Viewing download of Amazon Homepage in Wireshark HTTP/2 messages

I will be honest here though and with a 20 ms round trip time (that I measured through ping), it would be difficult to see such a delay anyway. A worse connection may show a bigger impact. Also it should be noted that using Chrome's Dev Tools network throttling won't help here as that is artificial throttle within Chrome, rather than anything at the network layer. I did repeat the test with a 300 ms round trip website, and saw the same thing, but it's still very anecdotal since I am testing single sites here rather than carry out extensive field research.

The point remains however, that there are lots of TCP messages back and forth so that 10 TCP / 14 KB number has been shown to be theoretical rather than something you would see in the real world - especially on an HTTPS connection (and even more so on an HTTP/2 connection over HTTPS).


Hopefully this post has explained why I think the 14 KB number is not an absolute number or something web developers should be adhering to, too rigidly ("Oh no - I've gone to 15 KB, must shave off another 1 KB or we can't launch!"). I'm sure that many of the web performance enthusiasts that have promoted this number did not intend for people to take it so literally, but the problem with a hard number like this, especially when backed up with a little bit of science, is that people will take it as such, when they should not.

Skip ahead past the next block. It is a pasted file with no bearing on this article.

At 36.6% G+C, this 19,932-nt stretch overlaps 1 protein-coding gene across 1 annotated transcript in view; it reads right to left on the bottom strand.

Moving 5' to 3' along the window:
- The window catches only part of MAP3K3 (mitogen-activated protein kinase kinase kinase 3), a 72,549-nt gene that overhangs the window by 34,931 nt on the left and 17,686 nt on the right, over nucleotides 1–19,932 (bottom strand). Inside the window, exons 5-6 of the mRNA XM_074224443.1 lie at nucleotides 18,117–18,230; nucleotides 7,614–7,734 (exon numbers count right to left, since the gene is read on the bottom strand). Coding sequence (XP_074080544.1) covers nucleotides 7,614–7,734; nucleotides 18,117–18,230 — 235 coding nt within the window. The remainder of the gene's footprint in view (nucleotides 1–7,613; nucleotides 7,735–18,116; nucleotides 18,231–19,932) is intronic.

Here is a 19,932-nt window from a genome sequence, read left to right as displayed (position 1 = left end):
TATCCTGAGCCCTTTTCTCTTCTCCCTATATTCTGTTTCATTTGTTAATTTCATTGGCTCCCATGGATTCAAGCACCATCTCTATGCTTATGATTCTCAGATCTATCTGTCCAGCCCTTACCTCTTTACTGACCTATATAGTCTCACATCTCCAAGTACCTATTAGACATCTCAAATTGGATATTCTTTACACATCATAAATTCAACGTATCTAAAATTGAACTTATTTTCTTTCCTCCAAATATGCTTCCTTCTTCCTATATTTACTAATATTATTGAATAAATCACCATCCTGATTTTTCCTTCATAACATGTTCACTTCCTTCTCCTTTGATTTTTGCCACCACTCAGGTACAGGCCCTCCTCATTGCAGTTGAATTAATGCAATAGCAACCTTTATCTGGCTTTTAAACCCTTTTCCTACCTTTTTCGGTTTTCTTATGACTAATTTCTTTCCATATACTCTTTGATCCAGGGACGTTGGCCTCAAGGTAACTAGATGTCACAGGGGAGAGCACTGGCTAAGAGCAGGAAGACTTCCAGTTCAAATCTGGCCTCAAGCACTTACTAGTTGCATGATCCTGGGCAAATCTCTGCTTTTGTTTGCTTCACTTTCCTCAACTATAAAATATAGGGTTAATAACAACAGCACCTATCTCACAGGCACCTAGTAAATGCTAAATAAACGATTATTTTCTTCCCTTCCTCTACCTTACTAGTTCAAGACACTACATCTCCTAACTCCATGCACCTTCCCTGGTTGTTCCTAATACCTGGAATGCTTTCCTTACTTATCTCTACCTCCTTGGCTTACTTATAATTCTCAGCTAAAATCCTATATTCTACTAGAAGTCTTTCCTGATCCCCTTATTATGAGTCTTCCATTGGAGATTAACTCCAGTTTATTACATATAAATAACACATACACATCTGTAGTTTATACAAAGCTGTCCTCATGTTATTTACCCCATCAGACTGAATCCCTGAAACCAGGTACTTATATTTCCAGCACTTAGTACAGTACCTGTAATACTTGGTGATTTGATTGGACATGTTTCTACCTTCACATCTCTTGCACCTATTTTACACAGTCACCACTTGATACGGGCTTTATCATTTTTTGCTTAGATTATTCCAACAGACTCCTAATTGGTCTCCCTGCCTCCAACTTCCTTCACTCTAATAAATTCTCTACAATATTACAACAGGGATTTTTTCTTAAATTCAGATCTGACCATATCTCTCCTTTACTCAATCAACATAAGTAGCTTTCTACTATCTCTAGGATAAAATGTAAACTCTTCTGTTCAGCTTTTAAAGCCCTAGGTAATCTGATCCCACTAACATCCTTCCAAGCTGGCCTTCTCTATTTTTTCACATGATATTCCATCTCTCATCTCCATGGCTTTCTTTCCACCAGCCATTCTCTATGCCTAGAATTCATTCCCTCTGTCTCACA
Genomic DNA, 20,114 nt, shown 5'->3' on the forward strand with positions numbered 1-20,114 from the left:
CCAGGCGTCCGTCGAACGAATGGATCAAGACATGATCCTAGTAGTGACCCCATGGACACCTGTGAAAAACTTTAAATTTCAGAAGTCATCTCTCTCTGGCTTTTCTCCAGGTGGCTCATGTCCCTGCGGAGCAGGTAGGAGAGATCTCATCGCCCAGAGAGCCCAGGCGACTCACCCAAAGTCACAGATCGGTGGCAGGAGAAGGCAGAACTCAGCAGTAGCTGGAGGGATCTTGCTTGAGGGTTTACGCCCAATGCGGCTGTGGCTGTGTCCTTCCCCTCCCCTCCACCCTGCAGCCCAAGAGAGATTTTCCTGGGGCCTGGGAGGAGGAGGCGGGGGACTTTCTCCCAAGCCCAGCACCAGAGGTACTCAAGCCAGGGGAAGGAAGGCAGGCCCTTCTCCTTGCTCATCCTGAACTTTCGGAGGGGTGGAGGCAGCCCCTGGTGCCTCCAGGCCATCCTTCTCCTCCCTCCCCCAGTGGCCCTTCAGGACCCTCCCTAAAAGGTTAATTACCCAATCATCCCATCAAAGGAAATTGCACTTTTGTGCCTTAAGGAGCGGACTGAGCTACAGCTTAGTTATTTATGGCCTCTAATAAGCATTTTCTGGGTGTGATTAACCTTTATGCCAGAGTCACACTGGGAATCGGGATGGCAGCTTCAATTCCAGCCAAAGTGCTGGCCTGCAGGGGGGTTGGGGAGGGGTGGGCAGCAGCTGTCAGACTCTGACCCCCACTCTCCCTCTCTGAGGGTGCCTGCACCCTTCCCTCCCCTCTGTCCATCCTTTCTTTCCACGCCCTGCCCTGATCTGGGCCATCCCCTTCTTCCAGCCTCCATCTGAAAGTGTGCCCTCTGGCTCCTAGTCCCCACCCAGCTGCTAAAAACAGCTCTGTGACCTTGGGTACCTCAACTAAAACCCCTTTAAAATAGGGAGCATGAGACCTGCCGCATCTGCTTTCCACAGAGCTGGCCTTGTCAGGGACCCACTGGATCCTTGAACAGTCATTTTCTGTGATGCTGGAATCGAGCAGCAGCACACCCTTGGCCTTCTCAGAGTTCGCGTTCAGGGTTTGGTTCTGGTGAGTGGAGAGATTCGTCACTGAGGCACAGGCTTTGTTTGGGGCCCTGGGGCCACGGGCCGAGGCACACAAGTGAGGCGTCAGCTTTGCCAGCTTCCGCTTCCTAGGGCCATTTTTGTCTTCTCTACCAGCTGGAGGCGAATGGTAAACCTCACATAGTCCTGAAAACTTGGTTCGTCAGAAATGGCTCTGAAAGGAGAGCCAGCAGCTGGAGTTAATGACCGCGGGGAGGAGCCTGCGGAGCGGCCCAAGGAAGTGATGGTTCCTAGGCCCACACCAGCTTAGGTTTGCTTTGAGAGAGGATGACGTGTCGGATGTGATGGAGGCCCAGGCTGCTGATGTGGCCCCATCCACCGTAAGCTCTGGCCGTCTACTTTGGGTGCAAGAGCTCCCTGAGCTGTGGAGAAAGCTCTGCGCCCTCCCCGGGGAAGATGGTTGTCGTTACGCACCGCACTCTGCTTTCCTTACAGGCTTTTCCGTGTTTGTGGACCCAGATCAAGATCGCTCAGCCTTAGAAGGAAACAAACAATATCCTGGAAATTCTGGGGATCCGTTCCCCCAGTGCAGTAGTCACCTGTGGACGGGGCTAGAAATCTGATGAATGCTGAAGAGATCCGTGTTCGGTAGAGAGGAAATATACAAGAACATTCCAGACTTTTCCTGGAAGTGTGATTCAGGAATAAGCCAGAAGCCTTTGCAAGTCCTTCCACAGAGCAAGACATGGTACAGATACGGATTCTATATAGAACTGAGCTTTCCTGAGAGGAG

This post is also not intended to mean that page size is not important - it is massively important and I'm a big fan of optimising web performance! However I do warn against absolutism. The real world is far more complex than that. The general advice still stands: put your important resources near the top of the page so the browser can see them as soon as possible and start working on them, and ideally make your page as small as possible to allow it to download quickly. But don't sweat too much over this magic 14 KB number.

Do you agree or disagree? Do you have any more data on this to confirm or refute what I've talked about above? Let me know below your thoughts below. And if this post interests you then check out my book - HTTP/2 in Action. The discount code 39pollard will even get you 39% off if buying direct from Manning.

This page was originally created on and last edited on .